Ethylene is the world’s most widely used petrochemical. Its primary use is in various polyethylene plastics used in food packaging, construction components such as high efficiency windows, piping, electrical conduits, etc. It is also used in medical devices, sporting goods, automotive parts, coatings, adhesives, elastomers, paint and many home care uses. The current use is roughly 330 billion pounds per year, representing a $200+ billion annual market.
Ethylene is made today through the thermal cracking of either naphtha (an oil derivative) or ethane (a natural gas liquid or NGL). The U.S. and Middle East use ethane as the primary feedstock and the rest of the world predominately relies on naphtha. Worldwide, there are 270 crackers in service and 4 to 7 world-scale plants are required every year to keep up with demand. While these feedstock costs vary around the world, the price/value of ethylene is largely set by global oil prices.
Siluria’s ethylene process technology has some features in common with an ethane cracker’s separation and purification portion of the process. The key distinction is in the front-end of the process. Siluria's technology uses natural gas (and optionally some ethane) in a direct catalytic reaction to produce ethylene. This is in contrast to steam cracking, which uses a furnace and ethane or naphtha as the feedstock. Siluria's process is also exothermic and generates energy (versus cracking which consumes substantial amounts of energy), which can drive other plant operations such as separations and recovery.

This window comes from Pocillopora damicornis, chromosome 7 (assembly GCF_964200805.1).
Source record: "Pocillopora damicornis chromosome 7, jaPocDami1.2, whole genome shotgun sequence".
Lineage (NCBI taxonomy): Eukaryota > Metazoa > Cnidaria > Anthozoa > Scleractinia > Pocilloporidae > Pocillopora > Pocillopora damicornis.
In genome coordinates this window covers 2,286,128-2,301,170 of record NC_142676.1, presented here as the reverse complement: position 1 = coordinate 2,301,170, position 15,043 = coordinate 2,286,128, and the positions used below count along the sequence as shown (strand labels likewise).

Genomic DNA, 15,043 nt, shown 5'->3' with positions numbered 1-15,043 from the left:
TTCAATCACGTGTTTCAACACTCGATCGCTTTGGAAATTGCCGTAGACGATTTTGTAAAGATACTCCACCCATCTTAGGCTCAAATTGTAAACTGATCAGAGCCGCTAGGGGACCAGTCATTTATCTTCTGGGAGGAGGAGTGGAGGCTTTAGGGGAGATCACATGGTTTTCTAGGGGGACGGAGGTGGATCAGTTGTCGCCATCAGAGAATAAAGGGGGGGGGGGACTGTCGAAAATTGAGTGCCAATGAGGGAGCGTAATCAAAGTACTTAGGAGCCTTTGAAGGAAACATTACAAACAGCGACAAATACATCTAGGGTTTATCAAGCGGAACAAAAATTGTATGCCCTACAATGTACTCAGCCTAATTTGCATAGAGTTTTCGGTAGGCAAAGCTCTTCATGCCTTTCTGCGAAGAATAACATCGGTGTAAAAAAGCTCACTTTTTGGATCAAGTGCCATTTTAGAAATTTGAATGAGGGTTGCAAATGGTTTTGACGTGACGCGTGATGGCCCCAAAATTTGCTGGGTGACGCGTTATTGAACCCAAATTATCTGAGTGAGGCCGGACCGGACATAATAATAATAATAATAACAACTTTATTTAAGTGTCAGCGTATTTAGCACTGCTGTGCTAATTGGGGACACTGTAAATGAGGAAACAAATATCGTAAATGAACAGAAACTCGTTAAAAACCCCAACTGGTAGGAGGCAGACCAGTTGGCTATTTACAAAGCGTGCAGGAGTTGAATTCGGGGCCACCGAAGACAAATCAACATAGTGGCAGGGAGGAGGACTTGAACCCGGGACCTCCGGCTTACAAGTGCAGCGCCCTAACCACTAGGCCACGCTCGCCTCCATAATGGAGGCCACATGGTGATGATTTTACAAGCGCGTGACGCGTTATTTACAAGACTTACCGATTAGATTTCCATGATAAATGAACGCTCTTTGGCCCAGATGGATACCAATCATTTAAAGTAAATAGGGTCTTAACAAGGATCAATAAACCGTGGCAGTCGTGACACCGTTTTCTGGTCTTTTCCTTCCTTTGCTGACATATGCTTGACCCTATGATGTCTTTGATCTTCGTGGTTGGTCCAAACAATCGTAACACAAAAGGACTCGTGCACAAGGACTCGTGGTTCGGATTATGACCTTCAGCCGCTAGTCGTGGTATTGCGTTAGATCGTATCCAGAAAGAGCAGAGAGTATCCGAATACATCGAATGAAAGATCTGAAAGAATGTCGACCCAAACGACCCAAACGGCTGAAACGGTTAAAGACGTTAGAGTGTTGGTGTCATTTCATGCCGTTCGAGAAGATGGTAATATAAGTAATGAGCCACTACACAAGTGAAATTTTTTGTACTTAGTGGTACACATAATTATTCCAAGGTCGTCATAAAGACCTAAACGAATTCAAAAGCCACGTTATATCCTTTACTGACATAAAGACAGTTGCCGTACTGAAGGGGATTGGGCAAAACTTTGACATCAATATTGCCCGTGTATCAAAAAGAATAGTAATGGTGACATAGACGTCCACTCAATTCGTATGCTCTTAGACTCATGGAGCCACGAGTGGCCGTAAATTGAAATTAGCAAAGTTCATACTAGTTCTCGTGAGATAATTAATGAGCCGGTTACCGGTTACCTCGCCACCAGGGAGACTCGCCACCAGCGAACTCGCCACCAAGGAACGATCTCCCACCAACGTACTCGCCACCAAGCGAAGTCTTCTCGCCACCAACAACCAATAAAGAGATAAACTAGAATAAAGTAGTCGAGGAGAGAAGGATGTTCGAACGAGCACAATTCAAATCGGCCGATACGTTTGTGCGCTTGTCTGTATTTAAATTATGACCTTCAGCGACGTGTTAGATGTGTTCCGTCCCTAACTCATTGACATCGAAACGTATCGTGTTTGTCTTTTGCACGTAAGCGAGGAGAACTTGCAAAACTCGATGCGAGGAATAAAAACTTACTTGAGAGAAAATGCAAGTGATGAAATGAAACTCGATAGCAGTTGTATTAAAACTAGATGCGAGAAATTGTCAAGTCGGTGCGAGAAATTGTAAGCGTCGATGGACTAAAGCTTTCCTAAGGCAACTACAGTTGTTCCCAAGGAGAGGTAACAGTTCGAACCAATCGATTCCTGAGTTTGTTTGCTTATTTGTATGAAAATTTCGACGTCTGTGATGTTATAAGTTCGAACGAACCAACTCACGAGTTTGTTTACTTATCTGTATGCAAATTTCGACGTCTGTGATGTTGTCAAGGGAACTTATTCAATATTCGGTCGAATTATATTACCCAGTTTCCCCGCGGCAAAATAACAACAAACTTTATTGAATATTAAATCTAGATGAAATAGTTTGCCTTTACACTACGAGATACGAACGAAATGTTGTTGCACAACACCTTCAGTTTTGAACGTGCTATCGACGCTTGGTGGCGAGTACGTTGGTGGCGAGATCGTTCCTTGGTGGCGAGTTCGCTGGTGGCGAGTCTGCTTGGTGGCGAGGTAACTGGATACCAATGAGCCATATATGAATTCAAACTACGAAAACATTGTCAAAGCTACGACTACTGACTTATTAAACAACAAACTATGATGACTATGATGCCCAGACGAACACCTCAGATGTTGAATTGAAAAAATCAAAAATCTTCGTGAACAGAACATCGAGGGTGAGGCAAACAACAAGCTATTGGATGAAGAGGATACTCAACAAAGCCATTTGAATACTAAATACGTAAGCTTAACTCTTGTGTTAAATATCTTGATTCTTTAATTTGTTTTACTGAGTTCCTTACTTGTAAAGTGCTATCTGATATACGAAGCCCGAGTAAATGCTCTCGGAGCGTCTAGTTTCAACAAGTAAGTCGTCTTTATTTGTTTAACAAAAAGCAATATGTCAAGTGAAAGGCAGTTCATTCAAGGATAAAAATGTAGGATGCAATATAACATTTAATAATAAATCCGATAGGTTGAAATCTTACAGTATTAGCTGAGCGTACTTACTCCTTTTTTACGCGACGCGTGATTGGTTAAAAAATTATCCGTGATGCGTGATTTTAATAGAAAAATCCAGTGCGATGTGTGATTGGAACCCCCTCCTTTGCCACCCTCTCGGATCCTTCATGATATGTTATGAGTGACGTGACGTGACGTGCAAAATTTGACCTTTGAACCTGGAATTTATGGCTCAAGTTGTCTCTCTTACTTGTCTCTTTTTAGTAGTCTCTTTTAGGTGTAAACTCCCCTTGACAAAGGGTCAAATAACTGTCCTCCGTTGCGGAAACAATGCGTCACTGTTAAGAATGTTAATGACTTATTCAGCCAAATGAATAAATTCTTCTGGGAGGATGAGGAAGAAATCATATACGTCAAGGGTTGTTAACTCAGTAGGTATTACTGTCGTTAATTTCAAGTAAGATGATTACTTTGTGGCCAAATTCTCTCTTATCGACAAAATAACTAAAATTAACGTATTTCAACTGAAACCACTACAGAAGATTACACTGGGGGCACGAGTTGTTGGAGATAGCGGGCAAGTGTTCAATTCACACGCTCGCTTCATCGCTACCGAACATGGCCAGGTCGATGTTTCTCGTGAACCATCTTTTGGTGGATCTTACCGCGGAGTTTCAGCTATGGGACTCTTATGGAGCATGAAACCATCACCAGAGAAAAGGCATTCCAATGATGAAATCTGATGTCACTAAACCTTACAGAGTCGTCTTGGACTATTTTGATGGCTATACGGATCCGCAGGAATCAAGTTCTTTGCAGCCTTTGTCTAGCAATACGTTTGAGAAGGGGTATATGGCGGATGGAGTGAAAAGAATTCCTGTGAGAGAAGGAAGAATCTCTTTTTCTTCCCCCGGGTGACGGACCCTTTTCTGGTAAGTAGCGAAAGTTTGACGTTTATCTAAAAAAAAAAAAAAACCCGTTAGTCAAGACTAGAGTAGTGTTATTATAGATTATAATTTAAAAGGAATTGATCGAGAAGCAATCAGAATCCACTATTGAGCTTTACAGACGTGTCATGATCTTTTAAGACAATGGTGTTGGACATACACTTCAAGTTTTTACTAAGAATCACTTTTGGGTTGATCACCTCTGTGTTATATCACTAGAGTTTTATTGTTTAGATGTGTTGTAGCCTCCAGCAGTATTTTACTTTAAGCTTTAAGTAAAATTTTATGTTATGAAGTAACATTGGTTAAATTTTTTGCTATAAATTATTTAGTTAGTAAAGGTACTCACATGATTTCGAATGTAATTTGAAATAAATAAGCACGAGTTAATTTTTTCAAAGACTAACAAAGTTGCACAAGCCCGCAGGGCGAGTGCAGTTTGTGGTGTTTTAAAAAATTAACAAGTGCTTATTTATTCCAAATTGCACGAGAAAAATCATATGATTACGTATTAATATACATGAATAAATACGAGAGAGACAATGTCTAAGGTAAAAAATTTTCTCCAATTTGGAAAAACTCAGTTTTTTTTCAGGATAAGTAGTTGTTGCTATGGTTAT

Much of the industry builds their plants and sources the latest technology through leading EPC firms such as The Linde Group, Technip, CB&I and KBR. Siluria has partnered with The Linde Group to offer an integrated package combining Siluria's OCM technology with Linde's separations and recovery systems, for licensing to the petrochemical industry for both revamps or expansions at existing ethylene plants and for new world scale ethylene plants. In addition, Siluria is pursuing joint ventures with established players in the industry such as Braskem, with whom Siluria recently announced a partnership.